The Horny Skulls are a four piece punk band from London, bursting onto the music scene.

Revealed: The Horny Skulls

The Horny Skulls, a four person punk band from London, formed in high school by hanging out and playing, but later evolved to playing gigs and writing punk-inspired songs without the political aspect that many punk bands involve in their music. Officially founded in 2009, the band has released two albums online and gained an audience from platforms such as bandcamp. They hope to release more music in the next few years, play more gigs around the world and have more fun, and they told me that their unique selling point was they don’t want to take themselves too seriously, very refreshing compared to many big artists today.

Influenced by the pop-punk scene of the 90’s, bands like blink-182 and Greenday have had a huge effect on the style of music they play today; “punk with a pop-punk heart”. Their sound is created as a result of each member listening to and appreciating slightly different styles of music. Their name stands out and, and is a “joke which is the basis of us as artists”.

The Horny Skulls’ music has evolved since their first session: starting out with a more metal style, before the influence of groups like Pink Floyd and the drummer, Steve’s, love of the 70’s rock scene, changed their sound to a mixture of everything. Initially their music sounds punky, but when you scrape the surface you discover an array of different music styles and genres, which makes them that little bit more unique.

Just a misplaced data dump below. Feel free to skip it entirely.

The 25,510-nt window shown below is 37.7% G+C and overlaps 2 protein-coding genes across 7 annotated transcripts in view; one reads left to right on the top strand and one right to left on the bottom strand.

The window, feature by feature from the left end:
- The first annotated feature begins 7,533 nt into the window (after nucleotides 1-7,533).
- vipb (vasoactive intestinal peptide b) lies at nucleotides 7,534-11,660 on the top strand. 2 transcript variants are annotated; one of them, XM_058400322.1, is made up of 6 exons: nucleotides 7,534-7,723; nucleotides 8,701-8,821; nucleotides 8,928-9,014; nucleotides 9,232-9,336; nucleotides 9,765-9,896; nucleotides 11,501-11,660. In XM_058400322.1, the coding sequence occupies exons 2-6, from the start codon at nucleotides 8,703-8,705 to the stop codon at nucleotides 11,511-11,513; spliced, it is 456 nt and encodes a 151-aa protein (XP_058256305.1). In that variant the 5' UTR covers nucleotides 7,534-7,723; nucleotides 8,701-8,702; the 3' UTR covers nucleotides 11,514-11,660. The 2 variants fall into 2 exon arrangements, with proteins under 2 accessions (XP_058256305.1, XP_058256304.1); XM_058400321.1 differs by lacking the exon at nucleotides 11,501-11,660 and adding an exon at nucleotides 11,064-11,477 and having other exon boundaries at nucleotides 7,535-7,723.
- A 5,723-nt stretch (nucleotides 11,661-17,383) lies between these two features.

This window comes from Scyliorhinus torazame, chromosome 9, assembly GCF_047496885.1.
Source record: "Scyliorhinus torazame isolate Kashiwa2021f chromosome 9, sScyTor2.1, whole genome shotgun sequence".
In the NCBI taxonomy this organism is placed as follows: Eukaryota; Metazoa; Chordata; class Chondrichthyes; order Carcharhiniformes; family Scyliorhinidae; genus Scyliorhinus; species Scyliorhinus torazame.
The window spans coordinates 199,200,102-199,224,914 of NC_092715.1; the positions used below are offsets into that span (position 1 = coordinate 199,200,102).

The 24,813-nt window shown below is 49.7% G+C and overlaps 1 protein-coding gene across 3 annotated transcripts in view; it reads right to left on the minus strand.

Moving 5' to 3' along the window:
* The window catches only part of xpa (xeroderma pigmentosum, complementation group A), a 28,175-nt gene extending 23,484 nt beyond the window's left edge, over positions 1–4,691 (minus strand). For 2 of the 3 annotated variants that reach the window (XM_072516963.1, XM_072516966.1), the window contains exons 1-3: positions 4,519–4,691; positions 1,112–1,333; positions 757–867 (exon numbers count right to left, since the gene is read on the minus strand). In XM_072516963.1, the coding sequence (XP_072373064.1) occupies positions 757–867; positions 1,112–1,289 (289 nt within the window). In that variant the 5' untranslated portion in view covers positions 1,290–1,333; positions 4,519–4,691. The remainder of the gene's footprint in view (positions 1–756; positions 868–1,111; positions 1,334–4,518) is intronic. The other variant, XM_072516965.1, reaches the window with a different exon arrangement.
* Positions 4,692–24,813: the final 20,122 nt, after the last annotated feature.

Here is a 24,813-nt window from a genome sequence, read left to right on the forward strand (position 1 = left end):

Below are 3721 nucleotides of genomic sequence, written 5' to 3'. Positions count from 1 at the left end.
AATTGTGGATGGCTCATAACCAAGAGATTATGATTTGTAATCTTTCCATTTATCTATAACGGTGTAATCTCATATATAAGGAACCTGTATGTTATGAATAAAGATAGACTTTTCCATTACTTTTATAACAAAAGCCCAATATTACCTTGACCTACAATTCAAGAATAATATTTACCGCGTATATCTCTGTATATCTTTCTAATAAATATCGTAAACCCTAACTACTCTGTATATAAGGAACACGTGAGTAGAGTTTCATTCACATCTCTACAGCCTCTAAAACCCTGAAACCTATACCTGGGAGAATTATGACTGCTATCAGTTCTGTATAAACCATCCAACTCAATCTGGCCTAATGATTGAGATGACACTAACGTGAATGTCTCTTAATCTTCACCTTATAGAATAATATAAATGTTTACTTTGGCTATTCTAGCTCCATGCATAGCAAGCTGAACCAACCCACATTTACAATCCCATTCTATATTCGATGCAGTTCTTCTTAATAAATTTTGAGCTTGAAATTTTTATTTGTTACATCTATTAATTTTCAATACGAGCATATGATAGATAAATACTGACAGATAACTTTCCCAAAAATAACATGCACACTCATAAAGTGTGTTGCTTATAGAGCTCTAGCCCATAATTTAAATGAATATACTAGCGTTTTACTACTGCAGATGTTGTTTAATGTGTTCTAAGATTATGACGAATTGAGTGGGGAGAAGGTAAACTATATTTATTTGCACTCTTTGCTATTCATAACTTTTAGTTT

Having written many songs, I was curious to know what their process for writing was, and what inspired them to write tracks. Many of the songs they wrote were about relationships and break-ups – “when you finally get over the relationship which has broken up and you start to date other people, you always write from where you are in your life…we take experiences from our lives”, again straying away from traditional political aspects of punk, for example, The Sex Pistols.

As a result of social networking, it’s much easier for upcoming bands to get themselves known – with people relying less and less on record labels you have more musical freedom. The Skulls use social networks, word of mouth and play as many gigs as possible order to spread their unique style of music. They said that nowadays you can’t rely on someone to find you but that you have to get out there and just play music.

Young Perspective will be releasing a full audio interview with The Horny Skulls soon, look out for it.

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Annabel Whittle

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